Eco-friendly and plumbing often don’t mix. Plumbers have a lot of waste, and when they’re tasked with replacing sewer lines, it’s not uncommon for a plumber to have to dig up streets, rip up sidewalks and landscape, and then place a new sewer line.
This method of plumbing is not eco-friendly.
But the industry is taking a turn towards an eco-friendly approach which reduces waste and has a much lower environmental impact.
What is Eco-Friendly Plumbing?
Homeowners are truly the ones leading the eco-friendly plumbing industries rise. The approach is a multi-facetted one, wherein a licensed plumber may start to install:
- Low flow equipment. Showerheads, toilets and sinks are starting to be replaced with efficient models that waste less water per flush than the competition. Some models are able to reduce water consumption to just 1.28 gallons per flush when using a toilet. Traditional toilets can use 5 gallons – 7+ gallons, and a low flow toilet reduces consumption by over 50%. How does this stack up over a year? This leads to a savings of 13,000 gallons of water for an average family.
- Tankless water heaters. The addition of tankless water heaters allows for less electricity to be used when compared to traditional water heaters. Tankless models will only heat water as it is needed, so there’s much less electricity required to run the unit.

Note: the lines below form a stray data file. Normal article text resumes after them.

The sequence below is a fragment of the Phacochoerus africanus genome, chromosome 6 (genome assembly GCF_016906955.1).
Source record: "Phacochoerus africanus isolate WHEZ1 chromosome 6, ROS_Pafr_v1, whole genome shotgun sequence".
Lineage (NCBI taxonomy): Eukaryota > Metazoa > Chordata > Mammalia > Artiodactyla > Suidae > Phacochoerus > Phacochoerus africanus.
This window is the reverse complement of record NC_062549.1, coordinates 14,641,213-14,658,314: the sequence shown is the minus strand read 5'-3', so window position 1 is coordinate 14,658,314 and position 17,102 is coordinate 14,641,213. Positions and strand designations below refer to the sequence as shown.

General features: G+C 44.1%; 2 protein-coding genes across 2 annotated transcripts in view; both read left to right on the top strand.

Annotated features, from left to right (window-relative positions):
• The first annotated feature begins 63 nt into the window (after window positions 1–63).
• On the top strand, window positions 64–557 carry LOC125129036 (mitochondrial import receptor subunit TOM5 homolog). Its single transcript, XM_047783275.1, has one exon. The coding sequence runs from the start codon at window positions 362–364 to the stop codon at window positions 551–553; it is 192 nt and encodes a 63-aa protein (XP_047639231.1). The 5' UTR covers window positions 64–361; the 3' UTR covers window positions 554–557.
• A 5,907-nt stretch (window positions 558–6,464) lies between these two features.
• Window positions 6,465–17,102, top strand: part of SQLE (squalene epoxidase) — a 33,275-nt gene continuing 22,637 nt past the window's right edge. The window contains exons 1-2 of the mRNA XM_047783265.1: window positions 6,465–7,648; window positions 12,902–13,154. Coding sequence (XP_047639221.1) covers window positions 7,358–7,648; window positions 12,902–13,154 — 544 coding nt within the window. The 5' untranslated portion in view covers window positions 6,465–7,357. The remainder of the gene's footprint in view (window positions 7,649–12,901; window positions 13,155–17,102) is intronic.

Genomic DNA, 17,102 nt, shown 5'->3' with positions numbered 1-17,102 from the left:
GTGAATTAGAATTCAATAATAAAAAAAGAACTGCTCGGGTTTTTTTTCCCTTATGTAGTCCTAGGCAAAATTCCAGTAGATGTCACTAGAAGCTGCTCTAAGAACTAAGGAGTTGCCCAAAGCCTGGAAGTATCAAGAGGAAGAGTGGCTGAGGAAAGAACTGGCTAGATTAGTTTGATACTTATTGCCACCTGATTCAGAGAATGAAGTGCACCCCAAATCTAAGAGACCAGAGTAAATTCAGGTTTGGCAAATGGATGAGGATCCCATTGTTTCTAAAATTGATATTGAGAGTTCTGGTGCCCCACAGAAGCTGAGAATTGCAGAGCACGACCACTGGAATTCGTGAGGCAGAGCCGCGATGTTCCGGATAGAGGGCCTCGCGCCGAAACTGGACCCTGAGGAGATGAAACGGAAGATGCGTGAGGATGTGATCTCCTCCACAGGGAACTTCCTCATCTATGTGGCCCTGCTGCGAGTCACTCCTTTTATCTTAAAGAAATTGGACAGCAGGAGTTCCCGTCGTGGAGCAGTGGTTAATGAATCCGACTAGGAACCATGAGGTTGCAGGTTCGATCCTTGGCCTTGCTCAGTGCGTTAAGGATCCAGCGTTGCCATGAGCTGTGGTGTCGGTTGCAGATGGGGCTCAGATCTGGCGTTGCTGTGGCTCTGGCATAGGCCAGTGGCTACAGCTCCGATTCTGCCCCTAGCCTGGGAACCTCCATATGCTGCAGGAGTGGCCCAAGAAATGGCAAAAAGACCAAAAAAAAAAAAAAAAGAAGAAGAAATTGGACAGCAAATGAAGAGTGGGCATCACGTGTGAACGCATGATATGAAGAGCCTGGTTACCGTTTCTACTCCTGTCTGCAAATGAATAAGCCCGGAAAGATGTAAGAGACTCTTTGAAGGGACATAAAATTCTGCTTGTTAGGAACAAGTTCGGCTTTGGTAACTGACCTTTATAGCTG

These are two of the impacts that homeowners are forcing on the industry, and they’re well worth the cost. A lot of homeowners will start with replacing one fixture, and over time, they will start to replace more and more features.
It’s a gradual process that will pay off in time.
Homeowners want to save money on their utility bills, and the benefit of helping the environment is also nice.
Homes are turning into eco-friendly residences, and then you also have the introduction of new plumbing techniques. These techniques are helping change the face of plumbing, often making plumbing more affordable, too.
Trenchless Repair Eco-Friendly by Design
Trenchless repairs are on the rise, and these sewer repairs help replace old, corroded sewer lines. A major issue in the United States, sewer systems are aging with little-to-no funding to help replace the sewer lines.
When traditional methods are used, not only is the repair expensive, but it requires a major excavation of earth to reach the pipes.
Trenchless methods reduce the time it takes to replace a worn or corroded sewer line from 4 – 5 days to a mere few hours in some circumstances. But it’s not the time or monetary savings that are most important.
This form of sewer replacement also has a major impact advantage for the environment.
Land is preserved when trenchless methods are in use, allowing the earth to be left untouched. There’s less waste, too, as the process involves a relining rather than a replacement of the old piping system.
Similar methods are used to help prevent the need to dig up a homeowner’s lawn.
Toxins, which do exist within the resin used in trenchless repairs, are less impactful because only small holes are dug to reline the system rather than large-scale excavations.